Growing up around a group of girls, I’ve definitely had my fair share of girl drama. You know the kind: Side eyes, lack of confrontation, passive aggressive comments, and lots of gossip. Basically, this drama is the basis for the movie Mean Girls and a lot of hurt and pain in young girls everywhere. Most of these conflicts were caused by a simple misunderstanding that snowballed into a big ol’ mess. But, in every instance, the only way that we were able to get over the issues and become friends again was to truly forgive each other. That forgiveness generally required one person to repent of what they had been doing – gossiping about someone else, for instance – and then another person to acknowledge their repentance and move on. We read about a similar, but more serious, situation in 2 Corinthians today.
2 Corinthians is a letter written from a place of vulnerability as Paul defends his mission and apostleship to some who thought the grace he showed to them was a sign of weakness. The fourth letter written to the Corinthian church (see more info here), it is a letter filled with the personal pains and testimony of Paul.
Today’s reading begins with Paul referencing a letter (lost in history) where he addressed some concerns that he had with the Corinthian church. Most of the issues that Paul is discussing in verses 5-11 are most likely about the man in 1 Corinthians 5 who was living immorally with his father’s wife (his stepmom). Pretty gross, right? In 1 Corinthians 5, Paul tells the church that they should not associate with this man anymore because he claimed to be a believer but was acting in a way that was totally opposite from that. By 2 Corinthians 2, the man had apparently repented, but the Corinthian church was refusing to associate with him still. In verses 7-8, Paul says, “Now instead, you ought to forgive and comfort him, so that he will not be overwhelmed by excessive sorrow. I urge you, therefore, to reaffirm your love for him.” After he had repented, Paul encouraged the people in the church to welcome the sinner back into their community.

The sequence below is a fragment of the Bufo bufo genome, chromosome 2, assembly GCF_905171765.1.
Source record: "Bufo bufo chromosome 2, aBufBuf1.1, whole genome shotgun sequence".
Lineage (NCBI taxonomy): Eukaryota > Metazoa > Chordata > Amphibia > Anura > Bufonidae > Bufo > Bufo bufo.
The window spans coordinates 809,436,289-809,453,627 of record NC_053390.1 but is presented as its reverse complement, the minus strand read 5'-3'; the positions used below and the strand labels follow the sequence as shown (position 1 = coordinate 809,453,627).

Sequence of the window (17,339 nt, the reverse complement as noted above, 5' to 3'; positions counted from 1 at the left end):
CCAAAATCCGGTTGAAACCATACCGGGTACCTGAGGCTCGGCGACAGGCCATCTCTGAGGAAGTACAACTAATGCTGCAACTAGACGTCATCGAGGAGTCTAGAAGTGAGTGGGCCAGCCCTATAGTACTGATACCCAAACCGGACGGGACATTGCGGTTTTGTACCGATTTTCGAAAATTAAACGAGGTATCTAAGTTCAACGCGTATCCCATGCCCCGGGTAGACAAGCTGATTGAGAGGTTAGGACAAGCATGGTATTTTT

Even though the man had committed a serious sin, Paul recognizes what’s at stake in this conflict. In verses 10-11, he goes on to say, “Anyone you forgive, I also forgive. And what I have forgiven—if there was anything to forgive—I have forgiven in the sight of Christ for your sake, in order that Satan might not outwit us. For we are not unaware of his schemes.” Paul encourages them to forgive the man not just for the man’s sake, so he would be welcomed back into the family of God. He also encourages them to forgive so that ‘Satan might not outwit us. For we are not unaware of his schemes.’ When we deal with conflict in the church, we are not just working through the conflict for our own benefit. We are working to maintain the witness and effectiveness of the church. Conflict in the church is part of the spiritual battles that we face in this life (Eph. 6:10-11, 2 Cor. 10:4-5, James 4:7). When we work through our conflict towards forgiveness and unity with people who have truly repented from sin, we are working against Satan’s schemes. He comes to kill and destroy (John 10:10) and to cause divisions among believers. But, we can take heart and stand against it through the power of the Holy Spirit.
~ Cayce Fletcher
Questions for Application:
- When was the last time you faced a conflict? Did you try to resolve that conflict with the other person? How?
- What is the meaning of true forgiveness? How should forgiveness characterize how we interact with our friends and family as believers in Jesus?
- Are there situations where we should be hesitant to forgive? Look up the following verses to read more about forgiveness: Eph. 4:32, Matt. 6:14-15, Luke 17:3-4, Mark 11:25.